On November 16, the Financial Crimes Enforcement Network (“FinCEN”) issued – again –expanded FAQs pertaining to beneficial ownership information (“BOI”) reportable under the Corporate Transparency Act (“CTA”). These expanded FAQs enlarge upon the previously expanded FAQs set forth by FinCEN in September.
The expanded FAQs of course cannot and do not expand upon the statutory and regulatory obligations already established by the CTA. In that sense, they do not add any additional insight, but rather repeat the rules already set by statute and regulation. With that in mind, we set forth below the new FAQs, some of which have particular relevance to attorneys and other so-called gatekeepers.
The CTA is scheduled to become effective on January 1, 2024. In the short time between now and then, FinCEN still must promulgate final regulations regarding access to the BOI database and propose regulations on the alignment between the CTA and the Customer Due Diligence (“CDD”) Rule applicable to banks. The time frame in which FinCEN must act is shrinking quickly.
B. 7. Is a reporting company required to use an attorney or a certified public accountant (CPA) to submit beneficial ownership information to FinCEN?
No. FinCEN expects that many, if not most, reporting companies will be able to submit their beneficial ownership information to FinCEN on their own using the guidance FinCEN has issued. Reporting companies that need help meeting their reporting obligations can consult with professional service providers such as lawyers or accountants.
C. 3. Are certain corporate entities, such as statutory trusts, business trusts, or foundations, reporting companies?
It depends. A domestic entity such as a statutory trust, business trust, or foundation is a reporting company only if it was created by the filing of a document with a secretary of state or similar office. Likewise, a foreign entity is a reporting company only if it filed a document with a secretary of state or a similar office to register to do business in the United States.
State laws vary on whether certain entity types, such as trusts, require the filing of a document with the secretary of state or similar office to be created or registered.
If a trust is created in a U.S. jurisdiction that requires such filing, then it is a reporting company, unless an exemption applies.
Similarly, not all states require foreign entities to register by filing a document with a secretary of state or a similar office to do business in the state.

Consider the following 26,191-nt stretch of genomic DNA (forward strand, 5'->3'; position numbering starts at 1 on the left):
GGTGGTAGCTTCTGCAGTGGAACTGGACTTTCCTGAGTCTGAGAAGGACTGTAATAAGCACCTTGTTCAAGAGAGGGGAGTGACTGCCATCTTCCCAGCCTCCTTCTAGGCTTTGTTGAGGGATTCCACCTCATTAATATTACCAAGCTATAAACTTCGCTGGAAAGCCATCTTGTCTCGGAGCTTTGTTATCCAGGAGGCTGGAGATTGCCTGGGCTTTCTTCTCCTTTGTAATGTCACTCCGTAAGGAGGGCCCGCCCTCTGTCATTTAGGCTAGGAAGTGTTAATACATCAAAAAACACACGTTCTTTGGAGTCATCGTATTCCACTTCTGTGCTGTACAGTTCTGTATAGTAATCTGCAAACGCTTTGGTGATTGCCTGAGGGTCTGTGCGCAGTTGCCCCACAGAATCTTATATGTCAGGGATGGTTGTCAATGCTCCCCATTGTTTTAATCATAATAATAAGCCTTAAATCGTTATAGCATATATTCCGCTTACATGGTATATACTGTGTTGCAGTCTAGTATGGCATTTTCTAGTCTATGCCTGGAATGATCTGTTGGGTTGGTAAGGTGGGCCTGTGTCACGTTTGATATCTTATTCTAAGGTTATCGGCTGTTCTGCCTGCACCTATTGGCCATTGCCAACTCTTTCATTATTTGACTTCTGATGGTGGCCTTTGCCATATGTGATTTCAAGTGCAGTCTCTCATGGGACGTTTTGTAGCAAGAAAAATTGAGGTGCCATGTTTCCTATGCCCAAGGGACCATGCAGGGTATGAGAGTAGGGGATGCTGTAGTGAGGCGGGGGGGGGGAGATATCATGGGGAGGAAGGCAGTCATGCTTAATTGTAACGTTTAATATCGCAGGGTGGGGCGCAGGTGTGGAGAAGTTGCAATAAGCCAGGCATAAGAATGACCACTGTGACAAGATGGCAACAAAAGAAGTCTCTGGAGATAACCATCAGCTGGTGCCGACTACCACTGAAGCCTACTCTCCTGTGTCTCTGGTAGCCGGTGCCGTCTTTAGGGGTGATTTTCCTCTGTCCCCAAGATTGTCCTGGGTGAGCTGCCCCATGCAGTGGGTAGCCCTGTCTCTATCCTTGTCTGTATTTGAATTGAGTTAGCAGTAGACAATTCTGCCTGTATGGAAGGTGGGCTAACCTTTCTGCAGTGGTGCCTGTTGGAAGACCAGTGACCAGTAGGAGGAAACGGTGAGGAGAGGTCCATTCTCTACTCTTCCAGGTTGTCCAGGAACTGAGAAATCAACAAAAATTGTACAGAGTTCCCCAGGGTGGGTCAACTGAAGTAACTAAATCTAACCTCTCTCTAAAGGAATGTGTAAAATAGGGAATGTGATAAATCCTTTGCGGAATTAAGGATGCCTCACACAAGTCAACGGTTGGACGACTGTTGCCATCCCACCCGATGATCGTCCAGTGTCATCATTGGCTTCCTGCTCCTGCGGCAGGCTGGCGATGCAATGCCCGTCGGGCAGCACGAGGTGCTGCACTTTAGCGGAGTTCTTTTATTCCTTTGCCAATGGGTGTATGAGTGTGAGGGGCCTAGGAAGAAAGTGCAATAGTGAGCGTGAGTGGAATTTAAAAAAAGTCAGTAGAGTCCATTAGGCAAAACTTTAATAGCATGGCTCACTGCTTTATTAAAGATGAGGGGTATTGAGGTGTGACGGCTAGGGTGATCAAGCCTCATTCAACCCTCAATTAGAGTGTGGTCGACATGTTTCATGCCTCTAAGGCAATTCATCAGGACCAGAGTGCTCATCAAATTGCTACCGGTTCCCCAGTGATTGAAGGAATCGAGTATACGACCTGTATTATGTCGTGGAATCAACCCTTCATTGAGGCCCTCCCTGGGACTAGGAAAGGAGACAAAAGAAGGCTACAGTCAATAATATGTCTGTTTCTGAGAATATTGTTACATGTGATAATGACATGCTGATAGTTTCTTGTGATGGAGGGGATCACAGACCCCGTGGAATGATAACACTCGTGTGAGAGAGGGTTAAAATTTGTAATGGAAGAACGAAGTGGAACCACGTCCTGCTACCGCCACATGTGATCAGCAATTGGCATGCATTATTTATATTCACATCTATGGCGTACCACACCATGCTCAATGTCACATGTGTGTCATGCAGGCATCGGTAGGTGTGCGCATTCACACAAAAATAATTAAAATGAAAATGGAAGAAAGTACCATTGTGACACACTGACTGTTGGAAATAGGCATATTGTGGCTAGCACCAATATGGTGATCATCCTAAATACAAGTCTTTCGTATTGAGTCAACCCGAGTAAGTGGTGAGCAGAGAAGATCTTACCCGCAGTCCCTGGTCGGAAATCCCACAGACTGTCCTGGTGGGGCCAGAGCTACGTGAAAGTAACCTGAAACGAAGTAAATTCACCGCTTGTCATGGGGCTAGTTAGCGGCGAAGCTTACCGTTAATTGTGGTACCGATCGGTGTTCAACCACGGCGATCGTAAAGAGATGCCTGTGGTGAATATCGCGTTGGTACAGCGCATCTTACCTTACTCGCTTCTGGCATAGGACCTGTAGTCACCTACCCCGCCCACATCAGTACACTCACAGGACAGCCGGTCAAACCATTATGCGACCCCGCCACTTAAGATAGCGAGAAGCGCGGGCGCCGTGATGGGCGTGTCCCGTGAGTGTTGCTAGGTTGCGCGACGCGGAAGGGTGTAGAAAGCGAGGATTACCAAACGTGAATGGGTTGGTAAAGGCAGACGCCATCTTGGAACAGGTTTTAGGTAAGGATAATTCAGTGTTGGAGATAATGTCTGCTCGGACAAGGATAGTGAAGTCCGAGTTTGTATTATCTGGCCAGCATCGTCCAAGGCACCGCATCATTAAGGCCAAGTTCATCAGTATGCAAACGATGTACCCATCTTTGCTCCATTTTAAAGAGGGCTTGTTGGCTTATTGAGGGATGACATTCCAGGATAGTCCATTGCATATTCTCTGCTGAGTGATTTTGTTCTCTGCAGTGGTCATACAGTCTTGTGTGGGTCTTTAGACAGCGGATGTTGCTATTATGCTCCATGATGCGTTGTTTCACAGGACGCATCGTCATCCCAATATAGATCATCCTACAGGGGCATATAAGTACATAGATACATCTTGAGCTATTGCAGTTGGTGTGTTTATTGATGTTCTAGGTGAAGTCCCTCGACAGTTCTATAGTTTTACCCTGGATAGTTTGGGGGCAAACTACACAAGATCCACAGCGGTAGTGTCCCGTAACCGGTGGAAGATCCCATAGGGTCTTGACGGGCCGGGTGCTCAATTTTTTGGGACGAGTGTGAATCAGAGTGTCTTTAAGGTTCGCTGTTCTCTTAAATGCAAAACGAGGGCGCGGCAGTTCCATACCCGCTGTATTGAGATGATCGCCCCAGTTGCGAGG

However, if a foreign entity has to file a document with a secretary of state or a similar office to register to do business in a state, and does so, it is a reporting company, unless an exemption applies.
Entities should also consider if any exemptions to the reporting requirements apply to them. For example, a foundation may not be required to report beneficial ownership information to FinCEN if the foundation qualifies for the tax-exempt entity exemption.
C. 4. Is a trust considered a reporting company if it registers with a court of law for the purpose of establishing the court’s jurisdiction over any disputes involving the trust?
No. The registration of a trust with a court of law merely to establish the court’s jurisdiction over any disputes involving the trust does not make the trust a reporting company.
D. 6. Is my accountant or lawyer considered a beneficial owner?
Accountants and lawyers generally do not qualify as beneficial owners, but that may depend on the work being performed.
Accountants and lawyers who provide general accounting or legal services are not considered beneficial owners because ordinary, arms-length advisory or other third-party professional services to a reporting company are not considered to be “substantial control” (see Question D.2). In addition, a lawyer or accountant who is designated as an agent of the reporting company may qualify for the “nominee, intermediary, custodian, or agent” exception from the beneficial owner definition.
However, an individual who holds the position of general counsel in a reporting company is a “senior officer” of that company and is therefore a beneficial owner.